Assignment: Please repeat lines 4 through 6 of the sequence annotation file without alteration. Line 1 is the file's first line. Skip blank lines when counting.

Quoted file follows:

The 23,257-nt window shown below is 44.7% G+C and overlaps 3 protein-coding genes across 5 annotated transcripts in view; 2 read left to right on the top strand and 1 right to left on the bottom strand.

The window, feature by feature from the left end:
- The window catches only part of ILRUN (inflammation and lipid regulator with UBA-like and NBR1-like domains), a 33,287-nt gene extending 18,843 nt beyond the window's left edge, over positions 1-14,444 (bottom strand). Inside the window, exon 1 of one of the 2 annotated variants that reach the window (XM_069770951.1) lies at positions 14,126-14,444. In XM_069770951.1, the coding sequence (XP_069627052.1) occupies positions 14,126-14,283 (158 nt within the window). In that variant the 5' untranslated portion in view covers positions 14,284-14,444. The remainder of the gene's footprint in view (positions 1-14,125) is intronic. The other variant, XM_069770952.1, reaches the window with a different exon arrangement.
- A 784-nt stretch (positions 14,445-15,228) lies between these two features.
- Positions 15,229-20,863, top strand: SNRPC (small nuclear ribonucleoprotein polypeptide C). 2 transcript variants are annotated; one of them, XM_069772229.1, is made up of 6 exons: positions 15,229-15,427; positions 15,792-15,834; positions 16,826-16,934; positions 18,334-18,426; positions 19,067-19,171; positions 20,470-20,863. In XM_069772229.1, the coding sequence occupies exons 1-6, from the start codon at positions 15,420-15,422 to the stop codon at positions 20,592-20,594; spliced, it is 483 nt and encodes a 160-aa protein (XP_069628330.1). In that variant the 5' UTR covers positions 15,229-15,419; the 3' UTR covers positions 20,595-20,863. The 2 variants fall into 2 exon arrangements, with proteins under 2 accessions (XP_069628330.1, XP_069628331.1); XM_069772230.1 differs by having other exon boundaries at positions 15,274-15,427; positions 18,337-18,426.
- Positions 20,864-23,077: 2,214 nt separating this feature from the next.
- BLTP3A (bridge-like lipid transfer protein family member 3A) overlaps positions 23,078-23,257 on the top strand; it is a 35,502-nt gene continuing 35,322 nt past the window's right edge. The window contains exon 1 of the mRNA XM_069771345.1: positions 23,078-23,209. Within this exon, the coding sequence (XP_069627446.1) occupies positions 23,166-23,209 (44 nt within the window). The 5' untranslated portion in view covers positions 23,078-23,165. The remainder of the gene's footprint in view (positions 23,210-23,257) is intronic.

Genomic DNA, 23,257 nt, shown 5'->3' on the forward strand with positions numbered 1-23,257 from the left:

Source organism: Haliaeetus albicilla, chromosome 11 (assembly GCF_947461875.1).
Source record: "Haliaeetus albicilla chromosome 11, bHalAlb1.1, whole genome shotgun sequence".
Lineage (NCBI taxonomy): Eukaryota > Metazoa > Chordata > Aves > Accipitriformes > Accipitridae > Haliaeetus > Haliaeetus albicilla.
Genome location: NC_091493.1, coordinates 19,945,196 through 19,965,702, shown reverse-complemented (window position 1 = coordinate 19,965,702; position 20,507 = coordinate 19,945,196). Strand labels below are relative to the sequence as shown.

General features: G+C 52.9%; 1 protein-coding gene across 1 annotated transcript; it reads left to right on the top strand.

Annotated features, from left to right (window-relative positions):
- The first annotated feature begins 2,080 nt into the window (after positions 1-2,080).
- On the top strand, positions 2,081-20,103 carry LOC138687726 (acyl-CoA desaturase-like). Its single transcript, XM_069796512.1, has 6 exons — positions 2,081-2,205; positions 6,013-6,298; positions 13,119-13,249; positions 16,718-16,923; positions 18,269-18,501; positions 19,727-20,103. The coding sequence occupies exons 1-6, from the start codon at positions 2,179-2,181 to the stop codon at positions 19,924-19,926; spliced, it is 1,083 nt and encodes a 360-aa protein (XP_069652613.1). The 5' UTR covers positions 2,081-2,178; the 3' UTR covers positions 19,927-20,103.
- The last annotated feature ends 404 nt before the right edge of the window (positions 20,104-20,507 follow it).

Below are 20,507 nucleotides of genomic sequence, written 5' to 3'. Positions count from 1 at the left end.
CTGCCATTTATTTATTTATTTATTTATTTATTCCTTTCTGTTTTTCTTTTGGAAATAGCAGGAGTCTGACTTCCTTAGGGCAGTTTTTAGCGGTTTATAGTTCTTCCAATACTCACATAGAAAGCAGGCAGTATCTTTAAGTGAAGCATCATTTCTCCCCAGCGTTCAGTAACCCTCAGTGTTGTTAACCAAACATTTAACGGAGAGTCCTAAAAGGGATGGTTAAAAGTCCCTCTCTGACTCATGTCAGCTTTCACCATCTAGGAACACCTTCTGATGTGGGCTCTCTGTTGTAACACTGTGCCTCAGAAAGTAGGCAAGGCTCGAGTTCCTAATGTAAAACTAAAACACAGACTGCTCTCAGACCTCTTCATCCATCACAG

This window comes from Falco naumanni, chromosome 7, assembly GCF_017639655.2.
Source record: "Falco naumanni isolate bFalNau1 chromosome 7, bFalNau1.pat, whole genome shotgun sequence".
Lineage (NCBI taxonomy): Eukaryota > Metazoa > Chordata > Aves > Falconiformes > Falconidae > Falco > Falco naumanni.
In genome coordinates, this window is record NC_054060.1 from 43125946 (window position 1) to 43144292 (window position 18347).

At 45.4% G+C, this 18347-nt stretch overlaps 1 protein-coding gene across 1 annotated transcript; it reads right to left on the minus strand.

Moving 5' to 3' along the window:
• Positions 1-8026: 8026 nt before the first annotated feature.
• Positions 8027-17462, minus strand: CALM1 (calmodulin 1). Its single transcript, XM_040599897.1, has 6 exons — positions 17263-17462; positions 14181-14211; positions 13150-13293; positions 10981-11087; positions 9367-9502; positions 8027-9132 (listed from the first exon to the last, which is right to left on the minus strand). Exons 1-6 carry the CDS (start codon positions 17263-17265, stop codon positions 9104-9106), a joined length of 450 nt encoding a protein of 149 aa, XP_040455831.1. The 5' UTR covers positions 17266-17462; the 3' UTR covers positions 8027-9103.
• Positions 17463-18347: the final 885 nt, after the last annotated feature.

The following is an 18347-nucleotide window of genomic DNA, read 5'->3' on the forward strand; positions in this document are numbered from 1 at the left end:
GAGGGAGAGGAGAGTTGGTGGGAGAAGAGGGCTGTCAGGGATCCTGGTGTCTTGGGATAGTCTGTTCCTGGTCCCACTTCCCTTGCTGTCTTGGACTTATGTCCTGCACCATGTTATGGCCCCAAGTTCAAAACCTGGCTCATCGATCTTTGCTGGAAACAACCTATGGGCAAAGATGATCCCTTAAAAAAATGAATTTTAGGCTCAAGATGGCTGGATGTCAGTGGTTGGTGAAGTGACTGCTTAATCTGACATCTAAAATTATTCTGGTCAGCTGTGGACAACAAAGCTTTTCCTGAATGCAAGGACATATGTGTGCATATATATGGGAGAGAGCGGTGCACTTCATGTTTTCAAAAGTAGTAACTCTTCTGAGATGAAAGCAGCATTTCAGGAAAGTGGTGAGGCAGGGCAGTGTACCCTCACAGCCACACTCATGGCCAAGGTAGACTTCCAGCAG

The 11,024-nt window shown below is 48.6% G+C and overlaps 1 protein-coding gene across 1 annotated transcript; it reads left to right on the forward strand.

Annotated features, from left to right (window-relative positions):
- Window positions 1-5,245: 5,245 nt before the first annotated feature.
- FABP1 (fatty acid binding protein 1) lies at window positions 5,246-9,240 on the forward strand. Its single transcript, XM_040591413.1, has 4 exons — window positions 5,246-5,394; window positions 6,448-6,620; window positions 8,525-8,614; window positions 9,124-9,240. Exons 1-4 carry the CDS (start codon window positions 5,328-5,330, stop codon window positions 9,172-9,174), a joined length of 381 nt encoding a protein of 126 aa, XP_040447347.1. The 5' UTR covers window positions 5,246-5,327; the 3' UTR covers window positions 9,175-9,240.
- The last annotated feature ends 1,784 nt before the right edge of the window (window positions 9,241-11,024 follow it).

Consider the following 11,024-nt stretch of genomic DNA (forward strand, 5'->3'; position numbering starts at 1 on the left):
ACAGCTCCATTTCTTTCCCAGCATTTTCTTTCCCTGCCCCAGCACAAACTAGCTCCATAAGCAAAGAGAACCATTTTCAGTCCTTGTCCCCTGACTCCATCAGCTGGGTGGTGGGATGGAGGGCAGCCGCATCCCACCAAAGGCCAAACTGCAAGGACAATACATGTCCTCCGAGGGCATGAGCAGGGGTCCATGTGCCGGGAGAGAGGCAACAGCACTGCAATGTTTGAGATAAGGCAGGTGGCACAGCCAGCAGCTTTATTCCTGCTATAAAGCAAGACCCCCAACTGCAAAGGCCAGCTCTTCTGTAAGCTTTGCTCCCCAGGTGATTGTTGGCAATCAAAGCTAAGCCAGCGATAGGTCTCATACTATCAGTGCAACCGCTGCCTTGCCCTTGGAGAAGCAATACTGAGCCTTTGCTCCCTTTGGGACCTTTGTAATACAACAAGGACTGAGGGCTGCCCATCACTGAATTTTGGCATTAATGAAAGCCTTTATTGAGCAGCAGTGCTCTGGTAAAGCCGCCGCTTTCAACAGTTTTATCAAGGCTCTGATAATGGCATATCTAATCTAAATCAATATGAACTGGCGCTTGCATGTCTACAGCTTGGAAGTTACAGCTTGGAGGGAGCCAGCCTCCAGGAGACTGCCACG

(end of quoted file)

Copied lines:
- A 784-nt stretch (positions 14,445-15,228) lies between these two features.
- Positions 15,229-20,863, top strand: SNRPC (small nuclear ribonucleoprotein polypeptide C). 2 transcript variants are annotated; one of them, XM_069772229.1, is made up of 6 exons: positions 15,229-15,427; positions 15,792-15,834; positions 16,826-16,934; positions 18,334-18,426; positions 19,067-19,171; positions 20,470-20,863. In XM_069772229.1, the coding sequence occupies exons 1-6, from the start codon at positions 15,420-15,422 to the stop codon at positions 20,592-20,594; spliced, it is 483 nt and encodes a 160-aa protein (XP_069628330.1). In that variant the 5' UTR covers positions 15,229-15,419; the 3' UTR covers positions 20,595-20,863. The 2 variants fall into 2 exon arrangements, with proteins under 2 accessions (XP_069628330.1, XP_069628331.1); XM_069772230.1 differs by having other exon boundaries at positions 15,274-15,427; positions 18,337-18,426.
- Positions 20,864-23,077: 2,214 nt separating this feature from the next.